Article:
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US seeks rapprochement with Vietnam to strengthen positions in Southeast Asia - experts

July 10, 2015, 15:21 UTC+3 Zamyatina Tamara
Vietnamese Communist party secretary general Nguyen Phu Trong and US President Barack Obama

Vietnamese Communist party secretary general Nguyen Phu Trong and US President Barack Obama

© AP Photo/Evan Vucci

MOSCOW, July 10. /TASS/. The United States’ rapprochement with Vietnam aims to restrain China by redirecting Hanoi’s foreign and defence policy towards Washington, to involve Vietnam in the project of the Trans-Pacific Partnership Free Trade Agreement and to hinder its closer ties with Moscow and joining the Eurasian Economic Union, say experts polled by TASS.

Earlier this week Nguyen Phu Trong became the first general secretary of the Vietnamese Communist Party to visit the United States. Following the visit, Washington and Hanoi announced plans to reach a new level of relations, including in the defence and security spheres.

Vietnam has already become a key US trade partner in Southeast Asia. Nguyen Phu Trong invited US President Barack Obama to visit Hanoi saying that the United States and Vietnam "have been able to rise above the past to overcome differences, to promote our shared interests, and look towards a future in order to build the comprehensive partnership."

Obama and Trong discussed territorial disputes in the South China Sea involving Vietnam, China and a number of other countries.

"Both countries are concerned about recent developments in the South China Sea that have increased tensions, eroded trust, and threatened to undermine peace, security, and stability," the sides said in a joint statement.

Trong’s visit to Washington was dedicated to the 20th anniversary of the restoration of diplomatic relations between Vietnam and the United States.

Major-General Pavel Zolotaryov, a deputy head of the Institute of the United States and Canada of the Russian Academy of Sciences, told TASS that Washington had long ago taken policy of strengthening its positions in Southeast Asia.

"The US is persistently striving for counterbalance to the Chinese and Russian influence in the region. Vietnam, in its turn, is advocating oriental wisdom to gain advantages in the security and trade spheres from relations with America and from cooperation with Russia in the trade and economic sphere," Zolotaryov said.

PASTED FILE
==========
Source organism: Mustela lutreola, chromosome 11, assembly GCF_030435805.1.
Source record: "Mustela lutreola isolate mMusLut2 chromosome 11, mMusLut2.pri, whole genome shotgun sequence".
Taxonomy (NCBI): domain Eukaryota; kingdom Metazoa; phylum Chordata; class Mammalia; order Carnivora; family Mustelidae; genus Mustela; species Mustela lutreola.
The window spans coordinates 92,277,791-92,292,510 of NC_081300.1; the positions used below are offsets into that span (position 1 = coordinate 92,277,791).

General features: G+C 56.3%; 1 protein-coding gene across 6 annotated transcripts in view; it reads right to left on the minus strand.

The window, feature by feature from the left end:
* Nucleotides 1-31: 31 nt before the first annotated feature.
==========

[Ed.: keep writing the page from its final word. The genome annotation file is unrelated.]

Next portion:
He recalled that Russian Prime Minister Dmitry Medvedev visited Vietnam in April when the two countries pledged to triple bilateral trade in five years and to establish a free trade zone between Vietnam and the Eurasian Economic Union. Vientnam is also seeking to become a dialogue partner of the Shanghai Cooperation Organisation (SCO).

"The old territorial dispute between Vietnam and China has been aggravated by Beijing’s construction project of artificial islands in the South China Sea. The countries of the region have got engaged into a tense geopolitical rivalry for control over islands in the South China Sea," Zolotaryov said.

"The Philippines, Brunei and Indonesia also have territorial claims on a number of islands. All of them are afraid of the deployment of Chinese missiles on these islands. Therefore, Hanoi may attempt to seek the protection of its national interests with the help of Washington and at the same time pursue a multivector foreign policy," the expert concluded.

His colleague Viktor Kremenyuk, another deputy head of the Institute of the United States and Canada, told TASS that the historical visit to Washington by the first general secretary of the Vietnamese Communist Party symbolizes the US intention to persuade Hanoi that America is not a hostile country anymore and is becoming a friendly state.

"The US is trying to prevent China from making Vietnam dependent on Beijing. Some Vietnamese leaders are ready to follow Washington’s line while others are still focused on China and Russia," Kremenyuk said.

"Washington’s broader task is to form in Southeast Asia a coalition of countries not depending on China but having ties with it, namely Vietnam, the Philippines and Taiwan, which could help the United States interact with China with no confrontation," the expert said.

"However, Japan and South Korea remain the US key strategic allies against China’s expansion in Southeast Asia. The US Navy’s Seventh Fleet deployed for operations in the Western Pacific and eastern part of the Indian Ocean is also an important instrument. This is a striking force of the US Navy, the number one factor of influence in the region," he concluded.

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